(73.) See David S. Reynolds, John Brown, Abolitionist; and David S. Reynolds, “Transcendentalism, Transnationalism, and Antislavery Violence: Concord’s Embrace of John Brown,” in Emerson in the 21st Century, ed. Barry Tharaud (Newark: University Press of Delaware, 2010), 521–548.
(74.) William Wells Brown, Clotel, or, The President’s Daughter: A Narrative of Slave Life in the United States (London: Partridge & Oakey, 1853), 14.
(75.) Henry James, A Small Boy and Others (New York: Charles Scribner’s, 1913), 159.
(76.) Harriet Beecher Stowe, Uncle Tom’s Cabin; or, Life among the Lowly (Boston: John P. Jewett, 1852), 2:317.
(77.) For an account of the novel’s effect on the Civil War and on later American culture, society, and politics, see David S. Reynolds, Mightier than the Sword: Uncle Tom’s Cabin and the Battle for America (New York: W. W. Norton, 2011).
(78.) For Stowe’s widespread impact see especially Thomas F. Gossett, Uncle Tom’s Cabin and American Culture (Dallas, TX: Southern Methodist University Press, 1985); Sarah Meer, Uncle Tom Mania: Slavery, Minstrelsy, and Transatlantic Culture in the 1850s (Athens, GA: University of Georgia Press, 2005); Transatlantic Stowe: Harriet Beecher Stowe and European Culture, eds. Denise Kohn, Sarah Meer, and Emily B. Todd (Iowa City: University of Iowa Press, 2006); and David S. Reynolds, Mightier than the Sword. A wonderful website that covers many aspects of Uncle Tom’s Cabin—its publishing history, its reception, its effect on history and popular culture, and so on—is Uncle Tom’s Cabin and American Culture: A Multi-Media Archive, directed by Stephen Railton, Department of English, University of Virginia.
(79.) For anti-Tom novels and the Southern perspective, see Jay B. Hubbell, The South in American Literature, 1607–1900 (Durham, NC: Duke University Press, 1954); Thomas F. Gossett, Uncle Tom’s Cabin and American Culture, ch. 12; Sarah Meer, Uncle Tom Mania, ch. 3; and Elizabeth Moss, Domestic Novelists in the Old South: Defenders of Southern Culture (Baton Rouge: Louisiana State University Press, 1992).
(80.) Stowe to John Brown Paton, March 2, 1860, E. Bruce Kirkham Collection at the Harriet Beecher Stowe Center Library.
(81.) Annie Fields,“Days with Mrs. Stowe,” Atlantic Monthly 78 (August 1896): 148.
(82.) Barbara Welter, “The Cult of True Womanhood, 1820–1860,” American Quarterly 18.2 (Summer 1966): 151–174.
(83.) Henry Ward Beecher, Lectures to Young Men on Various Important Subjects (1843; Reprint, Philadelphia: Henry Altemus, 1895), 214.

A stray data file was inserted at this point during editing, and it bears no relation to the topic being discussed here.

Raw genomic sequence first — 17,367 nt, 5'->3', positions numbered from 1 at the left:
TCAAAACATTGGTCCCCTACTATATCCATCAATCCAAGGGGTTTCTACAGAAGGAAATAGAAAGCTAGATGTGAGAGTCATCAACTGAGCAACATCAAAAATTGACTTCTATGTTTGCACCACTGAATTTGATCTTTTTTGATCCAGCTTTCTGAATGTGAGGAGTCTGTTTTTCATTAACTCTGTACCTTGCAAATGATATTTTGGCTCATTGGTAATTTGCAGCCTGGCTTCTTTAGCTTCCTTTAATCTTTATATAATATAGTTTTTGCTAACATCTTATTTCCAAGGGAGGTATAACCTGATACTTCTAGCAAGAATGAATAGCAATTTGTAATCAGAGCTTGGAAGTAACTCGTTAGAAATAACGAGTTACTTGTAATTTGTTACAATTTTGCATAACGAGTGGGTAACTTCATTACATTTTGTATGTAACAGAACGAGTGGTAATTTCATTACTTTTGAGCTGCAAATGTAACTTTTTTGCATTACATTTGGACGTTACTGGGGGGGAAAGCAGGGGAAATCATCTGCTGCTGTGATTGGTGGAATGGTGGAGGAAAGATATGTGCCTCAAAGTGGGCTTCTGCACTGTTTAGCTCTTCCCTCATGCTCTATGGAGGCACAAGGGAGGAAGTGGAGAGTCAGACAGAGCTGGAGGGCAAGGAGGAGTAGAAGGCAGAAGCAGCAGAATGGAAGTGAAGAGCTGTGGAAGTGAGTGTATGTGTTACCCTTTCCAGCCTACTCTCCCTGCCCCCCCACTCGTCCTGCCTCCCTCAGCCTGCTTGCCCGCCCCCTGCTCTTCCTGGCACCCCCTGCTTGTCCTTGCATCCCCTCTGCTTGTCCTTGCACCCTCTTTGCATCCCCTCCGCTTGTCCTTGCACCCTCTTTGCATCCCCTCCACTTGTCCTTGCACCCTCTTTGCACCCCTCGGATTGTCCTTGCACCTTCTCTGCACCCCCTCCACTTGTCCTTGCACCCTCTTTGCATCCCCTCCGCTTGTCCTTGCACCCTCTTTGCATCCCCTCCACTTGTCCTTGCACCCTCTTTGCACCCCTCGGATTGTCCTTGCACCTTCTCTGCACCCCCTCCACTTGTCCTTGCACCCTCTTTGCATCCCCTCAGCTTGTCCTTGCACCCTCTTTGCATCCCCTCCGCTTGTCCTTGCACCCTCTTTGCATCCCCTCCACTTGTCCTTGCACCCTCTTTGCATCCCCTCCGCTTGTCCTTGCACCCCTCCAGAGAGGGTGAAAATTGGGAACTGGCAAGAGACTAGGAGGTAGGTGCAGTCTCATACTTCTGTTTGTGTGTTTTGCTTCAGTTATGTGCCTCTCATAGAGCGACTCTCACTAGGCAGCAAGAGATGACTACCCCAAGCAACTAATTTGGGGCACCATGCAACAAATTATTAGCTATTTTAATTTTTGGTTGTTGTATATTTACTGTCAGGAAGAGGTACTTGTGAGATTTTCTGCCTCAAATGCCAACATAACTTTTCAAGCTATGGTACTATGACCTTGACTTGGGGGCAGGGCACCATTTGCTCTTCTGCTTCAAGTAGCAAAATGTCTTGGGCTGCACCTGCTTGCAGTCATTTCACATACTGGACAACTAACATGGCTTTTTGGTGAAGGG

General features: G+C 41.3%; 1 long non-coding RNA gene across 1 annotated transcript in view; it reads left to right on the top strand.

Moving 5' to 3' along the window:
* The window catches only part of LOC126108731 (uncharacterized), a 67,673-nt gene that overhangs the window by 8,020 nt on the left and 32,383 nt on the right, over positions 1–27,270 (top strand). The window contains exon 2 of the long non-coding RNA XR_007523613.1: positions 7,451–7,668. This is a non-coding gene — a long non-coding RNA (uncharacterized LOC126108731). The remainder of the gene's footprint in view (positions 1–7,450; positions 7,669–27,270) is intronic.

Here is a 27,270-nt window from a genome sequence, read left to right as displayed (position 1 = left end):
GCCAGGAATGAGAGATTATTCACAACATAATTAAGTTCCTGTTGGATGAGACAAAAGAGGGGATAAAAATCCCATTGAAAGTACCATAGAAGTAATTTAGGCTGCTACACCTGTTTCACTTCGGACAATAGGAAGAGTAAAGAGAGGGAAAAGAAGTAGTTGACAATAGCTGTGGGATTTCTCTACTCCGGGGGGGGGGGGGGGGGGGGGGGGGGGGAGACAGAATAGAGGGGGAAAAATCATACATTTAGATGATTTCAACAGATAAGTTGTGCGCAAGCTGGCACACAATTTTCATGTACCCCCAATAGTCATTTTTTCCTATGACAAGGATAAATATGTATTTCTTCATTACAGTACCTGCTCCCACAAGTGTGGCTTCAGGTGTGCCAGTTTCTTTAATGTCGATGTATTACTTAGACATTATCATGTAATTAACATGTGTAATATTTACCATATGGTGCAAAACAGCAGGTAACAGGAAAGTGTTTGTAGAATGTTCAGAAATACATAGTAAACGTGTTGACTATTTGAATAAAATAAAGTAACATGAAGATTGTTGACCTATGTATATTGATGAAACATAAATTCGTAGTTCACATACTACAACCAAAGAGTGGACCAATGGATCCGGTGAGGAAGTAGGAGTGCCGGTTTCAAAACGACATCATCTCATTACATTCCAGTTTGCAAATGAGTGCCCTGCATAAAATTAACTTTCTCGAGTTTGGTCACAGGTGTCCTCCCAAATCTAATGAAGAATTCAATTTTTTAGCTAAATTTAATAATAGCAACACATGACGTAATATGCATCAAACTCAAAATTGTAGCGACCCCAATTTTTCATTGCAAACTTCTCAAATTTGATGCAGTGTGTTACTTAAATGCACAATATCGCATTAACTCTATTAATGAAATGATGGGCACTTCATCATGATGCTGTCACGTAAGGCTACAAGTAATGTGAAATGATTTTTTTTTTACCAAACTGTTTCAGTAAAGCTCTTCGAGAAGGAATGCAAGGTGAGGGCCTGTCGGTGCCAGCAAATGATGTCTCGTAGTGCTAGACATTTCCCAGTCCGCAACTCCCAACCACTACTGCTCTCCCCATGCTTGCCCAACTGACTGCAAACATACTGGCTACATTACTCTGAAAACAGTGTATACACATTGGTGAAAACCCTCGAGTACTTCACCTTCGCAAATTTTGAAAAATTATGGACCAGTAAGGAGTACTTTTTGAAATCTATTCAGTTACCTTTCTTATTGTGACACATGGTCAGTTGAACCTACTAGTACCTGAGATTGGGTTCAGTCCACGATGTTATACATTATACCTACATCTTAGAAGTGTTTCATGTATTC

(84.) Harriet Beecher Stowe, “Literary Epidemics—No. 1,” New-York Evangelist 13 (July 28, 1842): 120.
(85.) Isaac Clark Pray, Memoirs of James Gordon Bennett and His Times (New York: Stringer and Townsend, 1855), 255.
(86.) Emerson in His Journals, ed. Joel Porte (Cambridge, MA: Harvard University Press, 1982), 433.
(87.) Charles Dickens, American Notes (1842; Reprint, New York: John W. Lovell, n.d.), 666.
(88.) Walt Whitman of the New York Aurora, ed. Joseph J. Rubin and Charles J. Brown (Westport, CT: Greenwood Press, 1950), 115.
(89.) For analyses of these elements in city-mysteries fiction, see especially David S. Reynolds, George Lippard (Boston: G. K. Hall, 1982); David S. Reynolds, Beneath the American Renaissance; Shelley Streeby, “Haunted Houses: George Lippard, Nathaniel Hawthorne, and Middle-Class America,” Criticism: A Quarterly for Literature and the Arts 38.3 (1996): 443–472; Samuel Otter, Philadelphia Stories: America’s Literature of Race and Freedom (New York: Oxford University Press, 2010); and David S. Reynolds, “Deformance, Performativity, Posthumanism: The Subversive Style and Radical Politics of George Lippard’s The Quaker City,” Nineteenth-Century Literature 70.1 (June 2015): 36–64.
(90.) George Thompson, City Crimes: or, Life in New York and Boston (New York: William Berry, 1849), 131.
(91.) Edgar Allan Poe, “The Poetic Principle (1850),” in The Complete Works of Edgar Allan Poe, ed. Charles F. Richardson (1902; Reprint, New York: Cosimo, 2009), 171.
(92.) Edgar Allan Poe, Essays and Reviews (New York: Library of America, 1984), 612. The subsequent quotations in this paragraph are on pp. 901 and 903.